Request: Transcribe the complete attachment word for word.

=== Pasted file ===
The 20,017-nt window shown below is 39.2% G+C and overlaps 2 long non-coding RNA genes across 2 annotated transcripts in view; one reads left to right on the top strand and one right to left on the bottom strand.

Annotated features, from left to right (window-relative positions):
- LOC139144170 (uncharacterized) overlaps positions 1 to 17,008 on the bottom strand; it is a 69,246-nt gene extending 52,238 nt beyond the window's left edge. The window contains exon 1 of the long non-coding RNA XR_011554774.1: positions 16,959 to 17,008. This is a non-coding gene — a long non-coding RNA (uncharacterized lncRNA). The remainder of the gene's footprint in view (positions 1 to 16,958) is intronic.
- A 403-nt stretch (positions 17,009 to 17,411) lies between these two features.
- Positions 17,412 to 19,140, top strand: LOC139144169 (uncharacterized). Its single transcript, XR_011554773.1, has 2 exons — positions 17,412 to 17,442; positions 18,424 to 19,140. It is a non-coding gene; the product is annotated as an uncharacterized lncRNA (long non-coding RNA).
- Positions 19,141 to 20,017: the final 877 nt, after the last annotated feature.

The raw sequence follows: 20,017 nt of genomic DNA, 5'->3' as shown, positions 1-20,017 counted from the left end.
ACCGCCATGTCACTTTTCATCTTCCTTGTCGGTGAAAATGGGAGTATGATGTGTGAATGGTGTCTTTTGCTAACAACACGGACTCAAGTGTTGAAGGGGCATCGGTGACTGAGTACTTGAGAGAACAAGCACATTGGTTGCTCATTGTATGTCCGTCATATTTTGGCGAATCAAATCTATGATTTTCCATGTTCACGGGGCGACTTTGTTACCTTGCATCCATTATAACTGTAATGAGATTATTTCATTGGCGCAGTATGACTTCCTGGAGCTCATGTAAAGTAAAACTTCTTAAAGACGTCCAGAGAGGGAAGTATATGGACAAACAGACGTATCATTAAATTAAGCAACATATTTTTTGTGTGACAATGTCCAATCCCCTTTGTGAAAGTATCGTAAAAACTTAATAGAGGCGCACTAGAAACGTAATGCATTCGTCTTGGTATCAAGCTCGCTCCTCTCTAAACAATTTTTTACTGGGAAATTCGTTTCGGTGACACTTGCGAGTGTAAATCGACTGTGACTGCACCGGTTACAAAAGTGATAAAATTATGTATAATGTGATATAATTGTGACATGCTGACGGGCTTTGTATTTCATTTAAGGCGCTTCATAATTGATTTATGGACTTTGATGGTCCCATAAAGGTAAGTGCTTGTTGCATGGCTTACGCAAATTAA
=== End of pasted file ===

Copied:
The 20,017-nt window shown below is 39.2% G+C and overlaps 2 long non-coding RNA genes across 2 annotated transcripts in view; one reads left to right on the top strand and one right to left on the bottom strand.

Annotated features, from left to right (window-relative positions):
- LOC139144170 (uncharacterized) overlaps positions 1 to 17,008 on the bottom strand; it is a 69,246-nt gene extending 52,238 nt beyond the window's left edge. The window contains exon 1 of the long non-coding RNA XR_011554774.1: positions 16,959 to 17,008. This is a non-coding gene — a long non-coding RNA (uncharacterized lncRNA). The remainder of the gene's footprint in view (positions 1 to 16,958) is intronic.
- A 403-nt stretch (positions 17,009 to 17,411) lies between these two features.
- Positions 17,412 to 19,140, top strand: LOC139144169 (uncharacterized). Its single transcript, XR_011554773.1, has 2 exons — positions 17,412 to 17,442; positions 18,424 to 19,140. It is a non-coding gene; the product is annotated as an uncharacterized lncRNA (long non-coding RNA).
- Positions 19,141 to 20,017: the final 877 nt, after the last annotated feature.

The raw sequence follows: 20,017 nt of genomic DNA, 5'->3' as shown, positions 1-20,017 counted from the left end.
ACCGCCATGTCACTTTTCATCTTCCTTGTCGGTGAAAATGGGAGTATGATGTGTGAATGGTGTCTTTTGCTAACAACACGGACTCAAGTGTTGAAGGGGCATCGGTGACTGAGTACTTGAGAGAACAAGCACATTGGTTGCTCATTGTATGTCCGTCATATTTTGGCGAATCAAATCTATGATTTTCCATGTTCACGGGGCGACTTTGTTACCTTGCATCCATTATAACTGTAATGAGATTATTTCATTGGCGCAGTATGACTTCCTGGAGCTCATGTAAAGTAAAACTTCTTAAAGACGTCCAGAGAGGGAAGTATATGGACAAACAGACGTATCATTAAATTAAGCAACATATTTTTTGTGTGACAATGTCCAATCCCCTTTGTGAAAGTATCGTAAAAACTTAATAGAGGCGCACTAGAAACGTAATGCATTCGTCTTGGTATCAAGCTCGCTCCTCTCTAAACAATTTTTTACTGGGAAATTCGTTTCGGTGACACTTGCGAGTGTAAATCGACTGTGACTGCACCGGTTACAAAAGTGATAAAATTATGTATAATGTGATATAATTGTGACATGCTGACGGGCTTTGTATTTCATTTAAGGCGCTTCATAATTGATTTATGGACTTTGATGGTCCCATAAAGGTAAGTGCTTGTTGCATGGCTTACGCAAATTAA